Protein is composed of amino acids, and different amino acids can have drastically different properties. For example, leucine is an essential amino acid in the class of branched chain amino acids (BCAAs); it initiates a strong anabolic response. On the other hand, glycine is an amino acid that can be synthesized in the body and, while it is useful in the generation of collagen (connective tissue), it plays only a minor role in muscle protein synthesis. Proteins also differ in the rate at which they are digested and therefore, 1) the rate at which they can deliver amino acids to the blood stream and 2) their ability to decrease appetite. Norton et al. (2012) demonstrated that the leucine content of a meal may be one of the most important factors for postprandial muscle protein synthesis. Therefore, protein sources that are rich in leucine, such as whey, will lead to stronger anabolic responses (gram for gram).

Thus, the type of protein you select for your meals and supplements can be important. The table below outlines the key differences in protein types and when it is best to consume each.

  Complete?* Leucine content Rate of digestion (relative) Effect on satiety (fullness, relative) Good for post-workout? Good for bedtime? Notes
Milk Yes 10% Mid Mid Yes Ok 80% casein, 20% whey
Whey Yes 11% Fastest High Yes-best Ok  
Casein Yes 8% Slow Low Ok, but not the best Yes-best  
Soy protein isolate Yes 8% Fast Low Yes Ok  
Egg white Yes 9% Mid Mid-high Yes Ok  
Chicken breast Yes 7.5% Varies High Yes Ok Properties vary depending on the method of preparation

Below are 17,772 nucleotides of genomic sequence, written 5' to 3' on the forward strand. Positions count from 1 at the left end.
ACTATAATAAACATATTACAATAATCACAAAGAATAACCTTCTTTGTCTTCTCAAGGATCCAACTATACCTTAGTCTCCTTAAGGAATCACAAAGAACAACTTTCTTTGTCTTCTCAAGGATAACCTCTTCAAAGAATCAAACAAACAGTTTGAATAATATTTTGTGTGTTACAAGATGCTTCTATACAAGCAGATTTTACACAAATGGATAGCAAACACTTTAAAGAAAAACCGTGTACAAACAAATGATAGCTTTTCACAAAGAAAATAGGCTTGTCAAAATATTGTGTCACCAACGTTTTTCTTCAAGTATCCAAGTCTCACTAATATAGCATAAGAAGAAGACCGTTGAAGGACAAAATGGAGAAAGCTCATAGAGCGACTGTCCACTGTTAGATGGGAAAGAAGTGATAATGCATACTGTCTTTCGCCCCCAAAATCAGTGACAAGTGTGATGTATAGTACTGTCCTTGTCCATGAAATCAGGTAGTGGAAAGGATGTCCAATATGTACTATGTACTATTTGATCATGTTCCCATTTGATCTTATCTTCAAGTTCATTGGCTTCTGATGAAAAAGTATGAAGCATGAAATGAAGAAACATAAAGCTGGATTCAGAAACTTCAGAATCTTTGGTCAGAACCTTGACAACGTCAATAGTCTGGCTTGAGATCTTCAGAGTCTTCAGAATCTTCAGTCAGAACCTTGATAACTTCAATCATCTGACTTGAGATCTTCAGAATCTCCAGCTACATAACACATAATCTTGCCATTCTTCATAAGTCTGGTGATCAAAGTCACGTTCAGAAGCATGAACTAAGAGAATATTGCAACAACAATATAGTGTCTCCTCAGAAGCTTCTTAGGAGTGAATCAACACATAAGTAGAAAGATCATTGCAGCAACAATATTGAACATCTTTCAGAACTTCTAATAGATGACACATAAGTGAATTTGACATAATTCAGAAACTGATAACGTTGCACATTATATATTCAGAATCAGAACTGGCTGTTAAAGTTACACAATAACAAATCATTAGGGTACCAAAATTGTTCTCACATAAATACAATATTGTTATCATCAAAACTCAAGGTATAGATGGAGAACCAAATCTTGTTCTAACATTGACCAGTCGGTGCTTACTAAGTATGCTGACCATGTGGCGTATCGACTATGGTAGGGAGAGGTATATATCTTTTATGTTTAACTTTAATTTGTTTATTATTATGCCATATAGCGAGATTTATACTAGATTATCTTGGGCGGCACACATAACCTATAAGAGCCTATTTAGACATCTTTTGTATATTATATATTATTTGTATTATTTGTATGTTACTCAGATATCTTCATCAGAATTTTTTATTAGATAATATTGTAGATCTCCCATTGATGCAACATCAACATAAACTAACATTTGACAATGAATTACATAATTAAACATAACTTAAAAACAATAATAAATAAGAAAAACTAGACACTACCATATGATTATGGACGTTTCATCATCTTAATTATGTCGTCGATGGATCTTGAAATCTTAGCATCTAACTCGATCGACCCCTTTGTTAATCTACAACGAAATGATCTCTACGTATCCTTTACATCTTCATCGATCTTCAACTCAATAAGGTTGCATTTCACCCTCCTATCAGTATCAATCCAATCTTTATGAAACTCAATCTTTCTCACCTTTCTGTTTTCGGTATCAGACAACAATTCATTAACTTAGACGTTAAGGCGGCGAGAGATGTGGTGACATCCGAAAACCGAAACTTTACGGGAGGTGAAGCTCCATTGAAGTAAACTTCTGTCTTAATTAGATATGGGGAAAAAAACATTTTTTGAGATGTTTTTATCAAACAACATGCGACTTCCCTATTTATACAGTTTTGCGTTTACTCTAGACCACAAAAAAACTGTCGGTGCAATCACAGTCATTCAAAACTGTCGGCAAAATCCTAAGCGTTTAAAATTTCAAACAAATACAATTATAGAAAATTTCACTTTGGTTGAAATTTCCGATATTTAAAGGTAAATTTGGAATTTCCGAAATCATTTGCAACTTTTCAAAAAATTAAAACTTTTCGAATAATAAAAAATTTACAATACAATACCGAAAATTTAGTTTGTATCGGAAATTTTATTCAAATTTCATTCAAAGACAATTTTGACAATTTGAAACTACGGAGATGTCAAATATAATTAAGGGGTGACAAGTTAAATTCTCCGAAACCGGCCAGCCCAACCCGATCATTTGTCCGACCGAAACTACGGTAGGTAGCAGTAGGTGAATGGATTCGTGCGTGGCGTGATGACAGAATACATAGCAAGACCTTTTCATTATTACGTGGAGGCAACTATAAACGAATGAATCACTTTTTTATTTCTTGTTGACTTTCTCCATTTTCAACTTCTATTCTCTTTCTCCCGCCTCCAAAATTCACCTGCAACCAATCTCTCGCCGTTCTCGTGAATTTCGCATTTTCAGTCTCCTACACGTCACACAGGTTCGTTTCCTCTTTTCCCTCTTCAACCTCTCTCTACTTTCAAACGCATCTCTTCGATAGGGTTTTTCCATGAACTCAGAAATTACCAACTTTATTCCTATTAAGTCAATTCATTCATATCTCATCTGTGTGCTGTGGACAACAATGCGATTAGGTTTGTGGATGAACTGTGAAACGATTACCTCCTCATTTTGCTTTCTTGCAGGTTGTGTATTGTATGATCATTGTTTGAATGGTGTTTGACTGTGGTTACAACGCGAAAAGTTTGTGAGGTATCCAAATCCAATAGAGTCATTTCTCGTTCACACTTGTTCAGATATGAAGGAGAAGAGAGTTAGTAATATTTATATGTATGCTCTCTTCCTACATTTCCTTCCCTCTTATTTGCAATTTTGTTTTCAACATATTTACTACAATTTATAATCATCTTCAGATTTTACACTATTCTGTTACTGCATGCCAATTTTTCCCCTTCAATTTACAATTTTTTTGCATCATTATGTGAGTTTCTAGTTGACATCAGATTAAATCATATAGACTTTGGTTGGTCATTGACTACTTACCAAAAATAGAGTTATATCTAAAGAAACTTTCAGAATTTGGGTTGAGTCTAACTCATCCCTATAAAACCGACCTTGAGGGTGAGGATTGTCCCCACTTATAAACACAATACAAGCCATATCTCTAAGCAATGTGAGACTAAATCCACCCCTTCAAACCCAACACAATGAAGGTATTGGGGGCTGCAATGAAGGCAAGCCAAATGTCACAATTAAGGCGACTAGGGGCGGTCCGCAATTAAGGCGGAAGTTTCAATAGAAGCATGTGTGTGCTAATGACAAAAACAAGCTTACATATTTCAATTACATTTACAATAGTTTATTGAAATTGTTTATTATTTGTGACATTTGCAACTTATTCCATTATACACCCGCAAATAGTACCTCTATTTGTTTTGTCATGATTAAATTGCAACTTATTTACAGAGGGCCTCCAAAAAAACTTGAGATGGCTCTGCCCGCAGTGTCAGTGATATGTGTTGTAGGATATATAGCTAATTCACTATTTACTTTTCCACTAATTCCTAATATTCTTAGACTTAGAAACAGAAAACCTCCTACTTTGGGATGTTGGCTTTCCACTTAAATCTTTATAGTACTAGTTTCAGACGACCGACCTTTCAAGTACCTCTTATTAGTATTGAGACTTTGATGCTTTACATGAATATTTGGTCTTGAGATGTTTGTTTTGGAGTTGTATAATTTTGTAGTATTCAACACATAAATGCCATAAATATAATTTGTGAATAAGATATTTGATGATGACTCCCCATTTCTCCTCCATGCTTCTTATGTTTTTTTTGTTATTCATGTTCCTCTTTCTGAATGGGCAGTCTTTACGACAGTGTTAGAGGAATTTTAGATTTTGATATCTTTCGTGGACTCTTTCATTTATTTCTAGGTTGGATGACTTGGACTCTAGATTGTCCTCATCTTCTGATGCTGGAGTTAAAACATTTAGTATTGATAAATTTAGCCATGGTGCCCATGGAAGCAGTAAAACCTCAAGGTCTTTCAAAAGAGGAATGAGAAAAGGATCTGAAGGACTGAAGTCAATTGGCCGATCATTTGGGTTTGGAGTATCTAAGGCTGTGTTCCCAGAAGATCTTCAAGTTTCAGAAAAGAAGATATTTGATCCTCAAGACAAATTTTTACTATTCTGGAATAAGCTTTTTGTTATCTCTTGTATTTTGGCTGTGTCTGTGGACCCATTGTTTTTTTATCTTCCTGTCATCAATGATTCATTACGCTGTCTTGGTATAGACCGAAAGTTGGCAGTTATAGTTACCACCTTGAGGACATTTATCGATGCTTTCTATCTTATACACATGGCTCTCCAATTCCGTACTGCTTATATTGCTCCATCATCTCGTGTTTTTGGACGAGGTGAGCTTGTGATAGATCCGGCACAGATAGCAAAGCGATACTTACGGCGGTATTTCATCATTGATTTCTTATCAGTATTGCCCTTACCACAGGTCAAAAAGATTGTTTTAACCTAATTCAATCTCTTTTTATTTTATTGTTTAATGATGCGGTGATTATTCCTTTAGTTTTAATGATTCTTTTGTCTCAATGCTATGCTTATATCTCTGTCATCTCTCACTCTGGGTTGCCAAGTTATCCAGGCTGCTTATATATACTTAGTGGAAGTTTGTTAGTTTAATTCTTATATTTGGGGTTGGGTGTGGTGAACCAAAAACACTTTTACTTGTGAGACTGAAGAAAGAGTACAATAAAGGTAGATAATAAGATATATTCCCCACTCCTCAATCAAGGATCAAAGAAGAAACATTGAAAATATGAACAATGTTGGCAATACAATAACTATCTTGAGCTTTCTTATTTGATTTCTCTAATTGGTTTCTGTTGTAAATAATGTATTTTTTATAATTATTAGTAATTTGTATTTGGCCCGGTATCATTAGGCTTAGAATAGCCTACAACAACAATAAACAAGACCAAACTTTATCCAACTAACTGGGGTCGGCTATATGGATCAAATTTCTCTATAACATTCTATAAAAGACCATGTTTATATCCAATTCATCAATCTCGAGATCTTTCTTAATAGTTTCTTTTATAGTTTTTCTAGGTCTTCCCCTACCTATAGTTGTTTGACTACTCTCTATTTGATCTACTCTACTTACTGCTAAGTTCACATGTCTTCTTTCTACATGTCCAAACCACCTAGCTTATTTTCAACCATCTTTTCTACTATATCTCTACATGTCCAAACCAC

Collagen No 3% Slow High Ok, but not the best Ok Often incomplete digestion


*A complete source of protein contains adequate amounts of all 9 essential amino acids.

How protein can be processed into different forms

Protein Concentrate: Other components are removed from the food matrix to concentrate the protein. The concentrate is typically 40-90% protein. For example, milk protein concentrate is produced by removing most of the fat, sugar, water, and minerals from milk to form a concentrated source of milk protein (whey and casein). Forms of concentrated proteins that are available include soy, whey, rice, egg, and milk.
Protein Isolate: When a protein is isolated to it’s almost pure form, it is called protein isolate. Protein isolates contain the highest percentage of protein possible and are free of fat and carbohydrates. This type of protein is often more expensive than the concentrated form. Whey and soy proteins are available as protein isolates.
Hydrolyzed Protein: The protein strand is broken down into smaller poly-peptides to accelerate absorption and its ability to stimulate post-workout anabolic processes. The process maintains the amino acid composition, but it makes the protein taste very bitter. Hydrolyzed forms of protein that are available include whey, soy, wheat, and collagen.